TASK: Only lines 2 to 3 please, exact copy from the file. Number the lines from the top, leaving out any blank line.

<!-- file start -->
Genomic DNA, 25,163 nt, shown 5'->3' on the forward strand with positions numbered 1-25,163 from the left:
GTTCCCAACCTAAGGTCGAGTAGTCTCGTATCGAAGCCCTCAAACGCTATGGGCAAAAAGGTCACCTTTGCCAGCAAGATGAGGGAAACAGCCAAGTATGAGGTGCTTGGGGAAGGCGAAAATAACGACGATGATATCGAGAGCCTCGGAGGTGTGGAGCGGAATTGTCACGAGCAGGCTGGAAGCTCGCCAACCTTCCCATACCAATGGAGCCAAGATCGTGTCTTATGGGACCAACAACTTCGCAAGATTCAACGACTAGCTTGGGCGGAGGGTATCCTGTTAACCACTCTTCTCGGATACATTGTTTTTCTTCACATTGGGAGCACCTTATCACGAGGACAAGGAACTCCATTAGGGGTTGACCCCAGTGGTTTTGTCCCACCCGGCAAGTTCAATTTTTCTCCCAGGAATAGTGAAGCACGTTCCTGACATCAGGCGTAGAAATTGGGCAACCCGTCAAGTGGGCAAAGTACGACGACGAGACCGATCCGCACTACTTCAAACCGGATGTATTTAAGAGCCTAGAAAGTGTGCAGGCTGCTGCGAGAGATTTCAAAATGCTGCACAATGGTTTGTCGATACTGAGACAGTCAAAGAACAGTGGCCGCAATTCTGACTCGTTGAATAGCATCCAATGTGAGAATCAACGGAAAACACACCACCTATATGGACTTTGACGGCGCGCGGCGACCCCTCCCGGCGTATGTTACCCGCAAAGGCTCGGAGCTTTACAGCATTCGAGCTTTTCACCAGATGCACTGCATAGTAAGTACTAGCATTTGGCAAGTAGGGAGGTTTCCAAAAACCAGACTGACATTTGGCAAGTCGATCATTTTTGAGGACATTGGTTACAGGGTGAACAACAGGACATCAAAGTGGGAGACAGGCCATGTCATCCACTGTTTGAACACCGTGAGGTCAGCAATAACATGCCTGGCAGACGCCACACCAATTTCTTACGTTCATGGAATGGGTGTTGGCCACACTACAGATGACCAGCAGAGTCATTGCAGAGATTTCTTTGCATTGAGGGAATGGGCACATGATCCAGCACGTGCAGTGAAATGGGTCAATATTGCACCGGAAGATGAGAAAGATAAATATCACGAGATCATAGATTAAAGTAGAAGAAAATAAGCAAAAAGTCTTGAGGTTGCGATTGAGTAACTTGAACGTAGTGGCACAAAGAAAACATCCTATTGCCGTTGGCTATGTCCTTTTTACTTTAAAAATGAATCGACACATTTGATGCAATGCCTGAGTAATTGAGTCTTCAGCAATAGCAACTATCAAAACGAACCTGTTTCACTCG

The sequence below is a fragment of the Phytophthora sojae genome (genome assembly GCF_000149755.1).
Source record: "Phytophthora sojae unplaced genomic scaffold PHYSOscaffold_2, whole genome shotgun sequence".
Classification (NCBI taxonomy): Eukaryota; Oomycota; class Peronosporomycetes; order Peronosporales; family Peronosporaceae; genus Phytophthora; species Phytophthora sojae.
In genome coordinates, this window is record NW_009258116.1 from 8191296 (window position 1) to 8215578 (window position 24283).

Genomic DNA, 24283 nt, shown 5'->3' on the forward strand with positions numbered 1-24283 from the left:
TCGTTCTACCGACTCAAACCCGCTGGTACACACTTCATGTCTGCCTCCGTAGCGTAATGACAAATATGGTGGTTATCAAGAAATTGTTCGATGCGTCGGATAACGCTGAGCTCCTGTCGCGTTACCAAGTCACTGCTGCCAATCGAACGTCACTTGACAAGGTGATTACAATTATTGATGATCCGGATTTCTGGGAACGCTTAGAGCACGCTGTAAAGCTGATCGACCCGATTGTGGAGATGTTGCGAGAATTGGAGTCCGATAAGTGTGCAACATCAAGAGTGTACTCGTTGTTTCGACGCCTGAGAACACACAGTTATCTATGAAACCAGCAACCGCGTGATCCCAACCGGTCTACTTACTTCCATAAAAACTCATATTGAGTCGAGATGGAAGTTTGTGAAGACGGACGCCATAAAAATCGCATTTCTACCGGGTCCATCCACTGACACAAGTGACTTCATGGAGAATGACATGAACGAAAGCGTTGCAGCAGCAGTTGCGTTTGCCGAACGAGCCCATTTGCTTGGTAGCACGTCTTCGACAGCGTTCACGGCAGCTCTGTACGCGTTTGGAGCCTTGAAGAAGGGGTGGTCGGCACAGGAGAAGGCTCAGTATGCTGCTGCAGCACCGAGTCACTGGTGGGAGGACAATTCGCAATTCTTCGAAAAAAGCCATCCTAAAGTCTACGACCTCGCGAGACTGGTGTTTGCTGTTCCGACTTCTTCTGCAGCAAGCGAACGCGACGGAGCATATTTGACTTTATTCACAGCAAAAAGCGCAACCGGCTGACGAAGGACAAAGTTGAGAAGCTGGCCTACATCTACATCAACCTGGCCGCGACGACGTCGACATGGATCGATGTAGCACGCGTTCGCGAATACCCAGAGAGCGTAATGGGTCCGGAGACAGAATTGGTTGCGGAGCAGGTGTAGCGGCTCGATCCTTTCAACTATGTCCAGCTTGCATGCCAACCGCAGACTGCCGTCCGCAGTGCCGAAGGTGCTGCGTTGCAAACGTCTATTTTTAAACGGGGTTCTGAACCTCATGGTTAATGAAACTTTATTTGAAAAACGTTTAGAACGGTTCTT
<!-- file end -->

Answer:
GTTCCCAACCTAAGGTCGAGTAGTCTCGTATCGAAGCCCTCAAACGCTATGGGCAAAAAGGTCACCTTTGCCAGCAAGATGAGGGAAACAGCCAAGTATGAGGTGCTTGGGGAAGGCGAAAATAACGACGATGATATCGAGAGCCTCGGAGGTGTGGAGCGGAATTGTCACGAGCAGGCTGGAAGCTCGCCAACCTTCCCATACCAATGGAGCCAAGATCGTGTCTTATGGGACCAACAACTTCGCAAGATTCAACGACTAGCTTGGGCGGAGGGTATCCTGTTAACCACTCTTCTCGGATACATTGTTTTTCTTCACATTGGGAGCACCTTATCACGAGGACAAGGAACTCCATTAGGGGTTGACCCCAGTGGTTTTGTCCCACCCGGCAAGTTCAATTTTTCTCCCAGGAATAGTGAAGCACGTTCCTGACATCAGGCGTAGAAATTGGGCAACCCGTCAAGTGGGCAAAGTACGACGACGAGACCGATCCGCACTACTTCAAACCGGATGTATTTAAGAGCCTAGAAAGTGTGCAGGCTGCTGCGAGAGATTTCAAAATGCTGCACAATGGTTTGTCGATACTGAGACAGTCAAAGAACAGTGGCCGCAATTCTGACTCGTTGAATAGCATCCAATGTGAGAATCAACGGAAAACACACCACCTATATGGACTTTGACGGCGCGCGGCGACCCCTCCCGGCGTATGTTACCCGCAAAGGCTCGGAGCTTTACAGCATTCGAGCTTTTCACCAGATGCACTGCATAGTAAGTACTAGCATTTGGCAAGTAGGGAGGTTTCCAAAAACCAGACTGACATTTGGCAAGTCGATCATTTTTGAGGACATTGGTTACAGGGTGAACAACAGGACATCAAAGTGGGAGACAGGCCATGTCATCCACTGTTTGAACACCGTGAGGTCAGCAATAACATGCCTGGCAGACGCCACACCAATTTCTTACGTTCATGGAATGGGTGTTGGCCACACTACAGATGACCAGCAGAGTCATTGCAGAGATTTCTTTGCATTGAGGGAATGGGCACATGATCCAGCACGTGCAGTGAAATGGGTCAATATTGCACCGGAAGATGAGAAAGATAAATATCACGAGATCATAGATTAAAGTAGAAGAAAATAAGCAAAAAGTCTTGAGGTTGCGATTGAGTAACTTGAACGTAGTGGCACAAAGAAAACATCCTATTGCCGTTGGCTATGTCCTTTTTACTTTAAAAATGAATCGACACATTTGATGCAATGCCTGAGTAATTGAGTCTTCAGCAATAGCAACTATCAAAACGAACCTGTTTCACTCG

The sequence below is a fragment of the Phytophthora sojae genome (genome assembly GCF_000149755.1).